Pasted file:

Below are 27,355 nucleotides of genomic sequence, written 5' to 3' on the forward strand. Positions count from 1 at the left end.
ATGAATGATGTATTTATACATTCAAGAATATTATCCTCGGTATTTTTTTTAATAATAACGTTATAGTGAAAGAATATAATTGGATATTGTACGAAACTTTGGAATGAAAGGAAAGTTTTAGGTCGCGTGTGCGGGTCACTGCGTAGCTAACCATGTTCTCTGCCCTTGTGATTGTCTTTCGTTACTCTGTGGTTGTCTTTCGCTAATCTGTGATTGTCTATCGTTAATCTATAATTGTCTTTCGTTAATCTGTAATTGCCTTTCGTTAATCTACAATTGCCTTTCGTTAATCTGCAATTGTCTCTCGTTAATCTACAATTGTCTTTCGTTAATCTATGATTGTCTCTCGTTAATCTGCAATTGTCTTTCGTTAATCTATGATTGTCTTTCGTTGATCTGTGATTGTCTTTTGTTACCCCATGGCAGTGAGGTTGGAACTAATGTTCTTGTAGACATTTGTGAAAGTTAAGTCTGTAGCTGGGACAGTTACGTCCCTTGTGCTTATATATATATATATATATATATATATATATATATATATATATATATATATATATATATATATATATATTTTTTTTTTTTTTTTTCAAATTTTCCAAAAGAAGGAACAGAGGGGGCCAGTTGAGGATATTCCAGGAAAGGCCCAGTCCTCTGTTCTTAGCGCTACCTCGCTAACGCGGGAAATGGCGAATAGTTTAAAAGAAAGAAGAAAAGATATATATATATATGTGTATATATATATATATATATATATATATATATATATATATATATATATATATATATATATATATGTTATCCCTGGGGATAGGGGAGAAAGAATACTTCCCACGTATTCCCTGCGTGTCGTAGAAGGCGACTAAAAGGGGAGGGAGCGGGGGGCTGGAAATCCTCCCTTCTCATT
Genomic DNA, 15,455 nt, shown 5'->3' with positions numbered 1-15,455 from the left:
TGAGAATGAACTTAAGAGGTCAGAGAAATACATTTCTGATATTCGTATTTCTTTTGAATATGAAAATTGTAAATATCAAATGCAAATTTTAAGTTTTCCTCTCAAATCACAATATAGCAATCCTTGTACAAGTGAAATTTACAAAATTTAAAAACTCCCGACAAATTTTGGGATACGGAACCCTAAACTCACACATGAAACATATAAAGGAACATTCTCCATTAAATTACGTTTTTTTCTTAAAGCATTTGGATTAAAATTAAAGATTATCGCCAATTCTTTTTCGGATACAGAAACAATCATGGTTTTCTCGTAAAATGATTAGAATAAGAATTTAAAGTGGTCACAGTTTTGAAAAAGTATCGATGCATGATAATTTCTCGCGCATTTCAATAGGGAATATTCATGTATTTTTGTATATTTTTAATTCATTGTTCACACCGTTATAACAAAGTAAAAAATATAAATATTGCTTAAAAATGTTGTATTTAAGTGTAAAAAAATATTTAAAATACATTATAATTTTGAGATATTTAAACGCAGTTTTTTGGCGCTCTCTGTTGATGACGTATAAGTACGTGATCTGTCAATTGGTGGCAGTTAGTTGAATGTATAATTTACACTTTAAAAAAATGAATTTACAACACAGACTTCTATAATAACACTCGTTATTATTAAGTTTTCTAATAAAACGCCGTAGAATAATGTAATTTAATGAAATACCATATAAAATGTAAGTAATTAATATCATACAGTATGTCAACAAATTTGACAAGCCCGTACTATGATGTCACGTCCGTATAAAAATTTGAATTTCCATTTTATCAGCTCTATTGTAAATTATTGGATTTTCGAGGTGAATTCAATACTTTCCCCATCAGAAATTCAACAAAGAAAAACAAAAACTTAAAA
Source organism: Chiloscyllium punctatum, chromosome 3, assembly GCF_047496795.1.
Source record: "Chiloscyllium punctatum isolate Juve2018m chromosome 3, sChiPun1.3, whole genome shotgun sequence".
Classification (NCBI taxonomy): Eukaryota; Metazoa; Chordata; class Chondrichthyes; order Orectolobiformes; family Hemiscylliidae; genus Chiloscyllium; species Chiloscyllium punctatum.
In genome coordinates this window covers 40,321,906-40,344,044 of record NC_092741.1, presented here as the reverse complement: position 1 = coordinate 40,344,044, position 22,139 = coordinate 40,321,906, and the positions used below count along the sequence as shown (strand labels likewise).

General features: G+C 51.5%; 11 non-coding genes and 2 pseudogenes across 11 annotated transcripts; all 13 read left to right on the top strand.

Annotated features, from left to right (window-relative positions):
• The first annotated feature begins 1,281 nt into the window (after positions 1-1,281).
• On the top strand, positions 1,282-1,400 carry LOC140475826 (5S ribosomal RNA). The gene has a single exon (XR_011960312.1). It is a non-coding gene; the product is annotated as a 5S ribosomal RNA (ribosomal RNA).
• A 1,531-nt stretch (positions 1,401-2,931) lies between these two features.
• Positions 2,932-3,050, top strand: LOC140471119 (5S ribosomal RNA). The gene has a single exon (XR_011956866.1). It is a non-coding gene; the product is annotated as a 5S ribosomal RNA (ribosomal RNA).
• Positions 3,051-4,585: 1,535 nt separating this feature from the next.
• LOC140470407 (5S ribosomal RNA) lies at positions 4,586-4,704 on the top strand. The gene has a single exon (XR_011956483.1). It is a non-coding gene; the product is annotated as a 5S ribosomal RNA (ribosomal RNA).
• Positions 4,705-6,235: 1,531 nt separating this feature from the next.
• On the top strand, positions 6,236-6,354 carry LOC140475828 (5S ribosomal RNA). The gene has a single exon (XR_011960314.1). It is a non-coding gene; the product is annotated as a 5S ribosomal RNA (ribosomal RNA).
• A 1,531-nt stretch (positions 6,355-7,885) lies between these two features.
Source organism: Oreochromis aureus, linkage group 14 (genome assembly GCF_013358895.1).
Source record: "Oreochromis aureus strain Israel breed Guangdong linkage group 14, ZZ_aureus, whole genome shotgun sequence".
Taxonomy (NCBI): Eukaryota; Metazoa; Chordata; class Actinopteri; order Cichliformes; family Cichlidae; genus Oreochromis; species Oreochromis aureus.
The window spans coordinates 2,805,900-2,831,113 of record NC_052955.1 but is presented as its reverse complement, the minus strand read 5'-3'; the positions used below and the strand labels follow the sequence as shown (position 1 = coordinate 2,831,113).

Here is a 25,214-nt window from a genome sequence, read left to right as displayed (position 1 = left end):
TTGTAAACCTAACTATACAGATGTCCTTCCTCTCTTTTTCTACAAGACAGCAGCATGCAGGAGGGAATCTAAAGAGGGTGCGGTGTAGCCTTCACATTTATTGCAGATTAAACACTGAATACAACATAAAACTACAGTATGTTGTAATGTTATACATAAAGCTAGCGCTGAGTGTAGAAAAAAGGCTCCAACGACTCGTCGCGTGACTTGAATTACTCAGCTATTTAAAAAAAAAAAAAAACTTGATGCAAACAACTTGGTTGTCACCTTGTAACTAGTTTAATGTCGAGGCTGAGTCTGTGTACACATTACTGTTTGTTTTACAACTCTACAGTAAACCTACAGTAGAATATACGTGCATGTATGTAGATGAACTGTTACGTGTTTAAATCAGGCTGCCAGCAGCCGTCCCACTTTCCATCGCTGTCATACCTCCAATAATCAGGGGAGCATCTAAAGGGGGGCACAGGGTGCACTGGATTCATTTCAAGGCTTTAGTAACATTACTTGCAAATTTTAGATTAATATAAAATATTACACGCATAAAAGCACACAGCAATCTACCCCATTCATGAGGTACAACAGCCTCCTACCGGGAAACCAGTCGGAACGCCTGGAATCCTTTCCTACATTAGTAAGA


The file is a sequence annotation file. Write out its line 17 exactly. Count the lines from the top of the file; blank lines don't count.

• Positions 4,705-6,235: 1,531 nt separating this feature from the next.